In contrast to these slumping shacks, the Lonmin Marikana plant is a grey, breathing colossus, towering eerily above the township where the bulk of its employees spend their time when they are above ground. As the world’s third largest platinum producer, its CEO currently earns in one year what the average worker would take home after spending 400 years on the job.
Although the 44 deaths are shocking, it seems like a fraction when compared to the 128 legal mineworkers who died due to unsafe mining conditions in 2010, or the 309 in 1999. Others are being maimed, or suffering from industrial diseases. Silicosis, sometimes called miner’s asthma, is rife. These often are the breadwinners for entire clans eking out an existence on eroded farmlands in the former “native homelands”. These conditions are comparatively common – very few platinum mines have attained the living standards set in the Mining Charter. One company was found with a hostel block accommodating 166 employees, who were sharing four toilets and four showers among them.
Faced with meagre wages and poor conditions, the Marikana miners walked away from their posts in defiance of their union, the laws, their employers, laying bare profoundly deep cracks in a society that has been free from apartheid for 18 years, yet still faced with gross income inequality and poor infrastructure. Their demands included a wage increase from R4,000 ($480) to R12,500 ($1,500) a month, greater safety provisions in the mines, and entitlement to overtime.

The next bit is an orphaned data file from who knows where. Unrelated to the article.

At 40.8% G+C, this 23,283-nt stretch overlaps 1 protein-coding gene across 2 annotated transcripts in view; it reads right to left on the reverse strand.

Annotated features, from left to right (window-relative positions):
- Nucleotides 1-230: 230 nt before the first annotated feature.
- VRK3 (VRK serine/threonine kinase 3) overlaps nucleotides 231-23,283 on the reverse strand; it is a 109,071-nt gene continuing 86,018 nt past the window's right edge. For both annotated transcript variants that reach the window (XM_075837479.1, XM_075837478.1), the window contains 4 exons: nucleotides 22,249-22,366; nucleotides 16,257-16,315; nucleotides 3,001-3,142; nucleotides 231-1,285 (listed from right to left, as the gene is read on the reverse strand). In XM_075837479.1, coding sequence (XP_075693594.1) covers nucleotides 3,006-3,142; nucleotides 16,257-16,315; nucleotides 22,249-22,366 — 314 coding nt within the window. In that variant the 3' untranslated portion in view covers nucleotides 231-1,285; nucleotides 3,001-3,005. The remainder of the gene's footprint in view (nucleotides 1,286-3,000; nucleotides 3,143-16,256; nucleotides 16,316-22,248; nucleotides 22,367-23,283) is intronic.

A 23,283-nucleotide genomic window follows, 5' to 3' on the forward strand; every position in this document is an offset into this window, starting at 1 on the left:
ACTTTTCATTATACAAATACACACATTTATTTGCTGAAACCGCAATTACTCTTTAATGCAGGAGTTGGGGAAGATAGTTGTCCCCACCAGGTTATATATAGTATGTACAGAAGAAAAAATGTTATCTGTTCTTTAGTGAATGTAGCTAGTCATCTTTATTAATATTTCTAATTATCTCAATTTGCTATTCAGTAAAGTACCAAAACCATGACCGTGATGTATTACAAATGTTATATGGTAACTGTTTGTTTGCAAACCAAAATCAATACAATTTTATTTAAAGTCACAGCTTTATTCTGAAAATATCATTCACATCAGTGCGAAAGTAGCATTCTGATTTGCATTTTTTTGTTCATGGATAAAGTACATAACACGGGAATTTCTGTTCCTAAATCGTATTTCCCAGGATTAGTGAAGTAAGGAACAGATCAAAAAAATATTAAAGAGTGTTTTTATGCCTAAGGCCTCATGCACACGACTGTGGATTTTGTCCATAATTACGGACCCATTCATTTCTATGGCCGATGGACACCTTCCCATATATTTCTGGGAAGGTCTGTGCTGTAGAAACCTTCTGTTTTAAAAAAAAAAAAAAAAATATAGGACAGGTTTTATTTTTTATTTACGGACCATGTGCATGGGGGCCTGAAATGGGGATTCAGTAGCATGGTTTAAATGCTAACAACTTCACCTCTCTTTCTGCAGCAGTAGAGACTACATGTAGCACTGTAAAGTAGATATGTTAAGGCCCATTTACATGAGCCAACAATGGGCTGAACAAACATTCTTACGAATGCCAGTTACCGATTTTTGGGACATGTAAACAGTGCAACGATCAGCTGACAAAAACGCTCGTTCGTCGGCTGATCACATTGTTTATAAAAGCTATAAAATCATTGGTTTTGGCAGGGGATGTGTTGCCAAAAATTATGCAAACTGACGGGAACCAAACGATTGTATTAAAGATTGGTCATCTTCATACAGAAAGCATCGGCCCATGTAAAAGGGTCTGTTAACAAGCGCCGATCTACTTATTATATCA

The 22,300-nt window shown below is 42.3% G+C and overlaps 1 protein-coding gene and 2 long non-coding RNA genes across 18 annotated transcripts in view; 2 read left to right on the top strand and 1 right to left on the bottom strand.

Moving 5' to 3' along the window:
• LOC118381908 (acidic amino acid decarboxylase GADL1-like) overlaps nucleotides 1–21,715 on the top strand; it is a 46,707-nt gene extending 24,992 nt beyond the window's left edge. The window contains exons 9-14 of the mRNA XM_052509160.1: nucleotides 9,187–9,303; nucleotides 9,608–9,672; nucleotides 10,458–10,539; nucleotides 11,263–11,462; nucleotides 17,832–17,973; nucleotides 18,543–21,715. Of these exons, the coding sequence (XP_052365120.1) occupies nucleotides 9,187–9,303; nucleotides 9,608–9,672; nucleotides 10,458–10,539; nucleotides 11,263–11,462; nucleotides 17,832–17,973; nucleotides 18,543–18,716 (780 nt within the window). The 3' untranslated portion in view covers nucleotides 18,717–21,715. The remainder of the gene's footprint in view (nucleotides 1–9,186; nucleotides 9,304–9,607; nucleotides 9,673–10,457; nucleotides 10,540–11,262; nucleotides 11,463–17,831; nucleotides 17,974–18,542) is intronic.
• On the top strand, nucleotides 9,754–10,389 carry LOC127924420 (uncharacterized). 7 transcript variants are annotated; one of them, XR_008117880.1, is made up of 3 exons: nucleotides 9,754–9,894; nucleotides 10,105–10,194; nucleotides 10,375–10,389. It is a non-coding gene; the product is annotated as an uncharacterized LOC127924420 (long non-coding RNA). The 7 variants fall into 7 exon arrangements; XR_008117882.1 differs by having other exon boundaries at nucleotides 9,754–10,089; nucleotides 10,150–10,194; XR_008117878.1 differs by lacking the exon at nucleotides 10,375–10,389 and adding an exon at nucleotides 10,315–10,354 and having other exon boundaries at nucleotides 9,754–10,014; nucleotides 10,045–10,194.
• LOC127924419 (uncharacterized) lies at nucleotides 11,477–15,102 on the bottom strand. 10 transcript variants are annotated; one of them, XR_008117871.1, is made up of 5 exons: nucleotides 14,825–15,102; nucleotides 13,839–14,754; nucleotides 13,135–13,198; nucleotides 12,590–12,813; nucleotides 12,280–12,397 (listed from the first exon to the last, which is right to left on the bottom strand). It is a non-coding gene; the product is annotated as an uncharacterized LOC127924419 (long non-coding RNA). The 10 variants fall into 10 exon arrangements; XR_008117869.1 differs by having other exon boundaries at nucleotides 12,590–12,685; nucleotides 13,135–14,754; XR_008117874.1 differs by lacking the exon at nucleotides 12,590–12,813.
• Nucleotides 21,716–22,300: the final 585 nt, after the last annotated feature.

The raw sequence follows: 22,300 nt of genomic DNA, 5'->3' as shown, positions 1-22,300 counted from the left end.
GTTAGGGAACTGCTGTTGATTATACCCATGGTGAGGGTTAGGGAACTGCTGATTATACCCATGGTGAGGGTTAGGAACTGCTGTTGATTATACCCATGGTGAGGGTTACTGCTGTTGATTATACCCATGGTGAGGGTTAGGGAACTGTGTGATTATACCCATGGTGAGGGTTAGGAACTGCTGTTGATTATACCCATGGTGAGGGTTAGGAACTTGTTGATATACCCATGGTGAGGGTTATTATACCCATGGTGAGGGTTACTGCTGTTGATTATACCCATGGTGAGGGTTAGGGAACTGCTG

Details are sketchy about why and how the protest turned violent. Some journalists at the scene reportedly have footage of the mineworkers firing first, others point fingers at the police for sporting automatic weapons – and no one is clear how many died as a result of friendly fire. Several handguns were recovered amongst the bodies.
Yet some critics lay the blame solely at the feet of the South African president, whom had ordered police to bring the Lonmin strike under control.
Affectively dubbed “the People’s President”, there was time when Jacob Gedleyihlekisa Zuma was the poster boy for the African Renaissance (a phrase ironically coined by his arch-rival and predecessor Thabo Mbeki). Whereas Mbeki was seen as stiff, over-educated, Westernised, a coconut (black on the outside, white inside), Zuma played his Zulu roots to his advantage. On one side of the scale, he was a participant in traditional rituals, a practising bigamist, a notorious womaniser; on the other he was a soft-spoken diplomat.
As controversial political analyst, Max du Preez, once put it, “You’ll see Zuma at a fancy dinner in a suit one day, and the next, he’s drinking beer out of paint tins with the people. The difference is that Mbeki would not have drunk from the paint tin.”